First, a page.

The Short Queens New York Ghetto Story
Queens is unlike any other part New York City as Queens New York neighborhoods are built more like a suburb compared to Brooklyn or the Bronx.
Despite communities like Southside Jamaica Queens being constructed after the majority of other NYC neighborhoods were built, the streets of the Queens New York ghetto are no different from any other section or borough of New York.
History of the Queens New York Neighborhoods
After subways and bridges were built many people moved into the borough of Queens, during the beginning of the 1900s.
After World War II, between the late 1940s and the 1960s, many African-Americans, Puerto Ricans and Dominicans would follow by moving into their own sections of Queens.
The northern section of Queens has many different ethnic groups which includes West Indians and multiple cultures from different Latin and Asian backgrounds, all living within the same neighborhoods of the Queens New York ghetto as many came during the 1980s.
A Breakdown of the Queens New York Ghetto, Part 1
Some of the most known ‘hoods in the northern section of Queens New York ghetto are Astoria, Elmhurst, Jackson Heights, and Corona.
Other areas include Long Island City (LIC), Woodside Projects, Ditmars Blvd., Ridgewood, Elechester / Pomonok Houses, Flushing and small parts of Bayside around Oceania Street.
Astoria, only minutes away from Manhattan, is a large area with multiple ethnic backgrounds and is well known for the Queens New York projects of Queensbridge, Ravenswood and the AQ Projects.
In the area of Elmhurst, Jackson Heights and Corona is the legendary apartment complex of Lefrak City, as well the past and current Queens New York gangs of Always Bangin’ Kingz, Netas, Trinitarios and other Hispanic affiliations throughout the neighborhoods.
A Breakdown of the Queens New York Ghetto, Part 2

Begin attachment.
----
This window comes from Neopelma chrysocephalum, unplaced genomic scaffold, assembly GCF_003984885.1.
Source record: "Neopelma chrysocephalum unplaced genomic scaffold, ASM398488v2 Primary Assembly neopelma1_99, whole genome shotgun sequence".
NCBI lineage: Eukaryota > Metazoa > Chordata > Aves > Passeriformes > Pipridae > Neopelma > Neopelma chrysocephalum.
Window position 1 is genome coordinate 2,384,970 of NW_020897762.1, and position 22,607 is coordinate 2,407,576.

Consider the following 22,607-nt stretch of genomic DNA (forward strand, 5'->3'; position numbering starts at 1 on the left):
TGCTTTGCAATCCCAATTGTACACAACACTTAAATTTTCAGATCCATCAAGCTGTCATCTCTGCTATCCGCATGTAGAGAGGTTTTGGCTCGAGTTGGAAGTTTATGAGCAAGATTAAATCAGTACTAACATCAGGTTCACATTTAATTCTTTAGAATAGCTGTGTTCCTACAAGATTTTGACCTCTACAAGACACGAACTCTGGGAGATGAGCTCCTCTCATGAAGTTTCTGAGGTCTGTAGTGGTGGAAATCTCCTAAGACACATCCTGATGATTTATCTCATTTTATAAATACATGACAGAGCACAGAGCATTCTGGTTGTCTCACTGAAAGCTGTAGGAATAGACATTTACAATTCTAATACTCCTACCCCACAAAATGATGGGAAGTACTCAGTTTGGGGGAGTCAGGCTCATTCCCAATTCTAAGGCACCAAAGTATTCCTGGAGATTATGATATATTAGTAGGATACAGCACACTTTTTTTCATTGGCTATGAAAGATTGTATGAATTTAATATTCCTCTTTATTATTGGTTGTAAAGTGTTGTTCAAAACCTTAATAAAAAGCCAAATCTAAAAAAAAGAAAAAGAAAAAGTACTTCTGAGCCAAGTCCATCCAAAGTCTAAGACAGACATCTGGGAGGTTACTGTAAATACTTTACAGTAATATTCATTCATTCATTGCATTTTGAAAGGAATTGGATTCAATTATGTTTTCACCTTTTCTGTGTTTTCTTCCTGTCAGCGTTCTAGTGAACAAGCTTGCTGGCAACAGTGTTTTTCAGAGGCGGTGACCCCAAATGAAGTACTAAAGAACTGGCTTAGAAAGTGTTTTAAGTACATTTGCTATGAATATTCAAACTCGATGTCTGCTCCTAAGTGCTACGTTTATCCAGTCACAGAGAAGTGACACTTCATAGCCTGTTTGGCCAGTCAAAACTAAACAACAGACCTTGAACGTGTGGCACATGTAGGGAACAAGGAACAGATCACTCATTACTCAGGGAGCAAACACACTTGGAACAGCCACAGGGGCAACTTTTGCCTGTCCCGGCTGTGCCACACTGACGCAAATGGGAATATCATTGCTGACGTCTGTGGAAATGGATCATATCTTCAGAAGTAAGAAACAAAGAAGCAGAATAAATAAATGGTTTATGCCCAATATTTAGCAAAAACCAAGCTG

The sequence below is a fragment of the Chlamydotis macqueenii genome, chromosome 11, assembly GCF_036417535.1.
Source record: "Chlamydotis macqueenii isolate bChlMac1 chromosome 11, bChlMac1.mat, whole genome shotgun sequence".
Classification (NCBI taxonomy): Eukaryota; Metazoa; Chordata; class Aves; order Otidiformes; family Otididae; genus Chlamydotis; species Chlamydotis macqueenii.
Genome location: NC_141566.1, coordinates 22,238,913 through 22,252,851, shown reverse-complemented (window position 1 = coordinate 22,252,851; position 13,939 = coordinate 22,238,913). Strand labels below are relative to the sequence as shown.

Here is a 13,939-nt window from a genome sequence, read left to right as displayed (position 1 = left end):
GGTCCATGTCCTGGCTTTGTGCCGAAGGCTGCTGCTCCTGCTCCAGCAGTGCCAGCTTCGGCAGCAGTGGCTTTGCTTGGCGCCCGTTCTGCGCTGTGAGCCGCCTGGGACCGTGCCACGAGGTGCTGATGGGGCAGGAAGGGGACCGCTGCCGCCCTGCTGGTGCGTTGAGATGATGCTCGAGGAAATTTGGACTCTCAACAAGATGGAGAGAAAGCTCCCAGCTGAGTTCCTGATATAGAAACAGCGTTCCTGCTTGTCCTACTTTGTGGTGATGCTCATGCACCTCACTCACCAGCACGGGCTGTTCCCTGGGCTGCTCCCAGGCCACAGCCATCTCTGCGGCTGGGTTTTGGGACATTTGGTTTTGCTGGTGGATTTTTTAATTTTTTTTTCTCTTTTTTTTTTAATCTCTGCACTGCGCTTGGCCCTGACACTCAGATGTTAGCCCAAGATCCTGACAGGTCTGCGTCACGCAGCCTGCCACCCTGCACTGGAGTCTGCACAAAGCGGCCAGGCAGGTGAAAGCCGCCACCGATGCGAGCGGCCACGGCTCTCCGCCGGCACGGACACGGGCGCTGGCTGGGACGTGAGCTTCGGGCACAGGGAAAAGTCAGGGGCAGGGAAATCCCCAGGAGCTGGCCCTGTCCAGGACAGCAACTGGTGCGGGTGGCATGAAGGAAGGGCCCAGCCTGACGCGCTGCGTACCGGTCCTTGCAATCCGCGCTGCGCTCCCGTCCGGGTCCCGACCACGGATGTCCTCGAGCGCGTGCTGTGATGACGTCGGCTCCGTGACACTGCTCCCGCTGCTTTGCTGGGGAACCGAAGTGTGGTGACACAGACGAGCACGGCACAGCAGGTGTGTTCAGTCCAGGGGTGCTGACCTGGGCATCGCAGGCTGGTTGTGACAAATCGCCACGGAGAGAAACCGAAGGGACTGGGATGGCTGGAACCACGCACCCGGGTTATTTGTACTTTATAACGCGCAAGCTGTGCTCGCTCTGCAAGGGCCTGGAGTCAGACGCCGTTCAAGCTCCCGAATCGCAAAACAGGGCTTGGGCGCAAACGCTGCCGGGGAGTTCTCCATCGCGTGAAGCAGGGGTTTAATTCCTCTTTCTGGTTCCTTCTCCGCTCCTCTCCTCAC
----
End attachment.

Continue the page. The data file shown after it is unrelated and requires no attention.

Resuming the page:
The majority of the Queens County black population lives in communities that are south of the Hempstead train line.
The southern part of Queens New York neighborhoods has more traditional African-American communities as the area is not as diverse with different cultures living amongst each other.
The Queens New York neighborhoods of this section include Hollis, Queens Village (ShadyVille), SouthSide Jamaica Queens, West Side Merrick, LA (Laurelton), Rochdale Village, Rosedale (Mobzdale), Springfield and St. Albans.
In this section, African-Americans started in the areas of SouthSide Jamaica Queens and St. Albans around Linden Boulevard, but would eventually move into places like Hollis and Laurelton during the 1960s.
As many white families left this section of Queens, the community slowly became predominantly black by the 1970s, and starting during the 1980s families from the West Indies began to reside in these Queens New York neighborhoods.
One of New York City’s most legendary neighborhoods is Far Roc (Far Rockaway), right next to Edgemere and Arverne, home to numerous Queens New York projects.
Isolated from the rest of Queens, this area was formerly a beach community but much of the Far Rockaway area changed after many places closed and the community became mostly low-income apartment buildings.
Along with certain Queens New York gangs, this region of Queens has other ‘hoods like Rockaway Park, the 60s (Arvene) and the 40eez, Edgemere Houses and OceanVillage all within the Edgemere neighborhood.
*Note: All information is provided through people of the community, outside sources, and research. Some information might not be current and/or 100% accurate.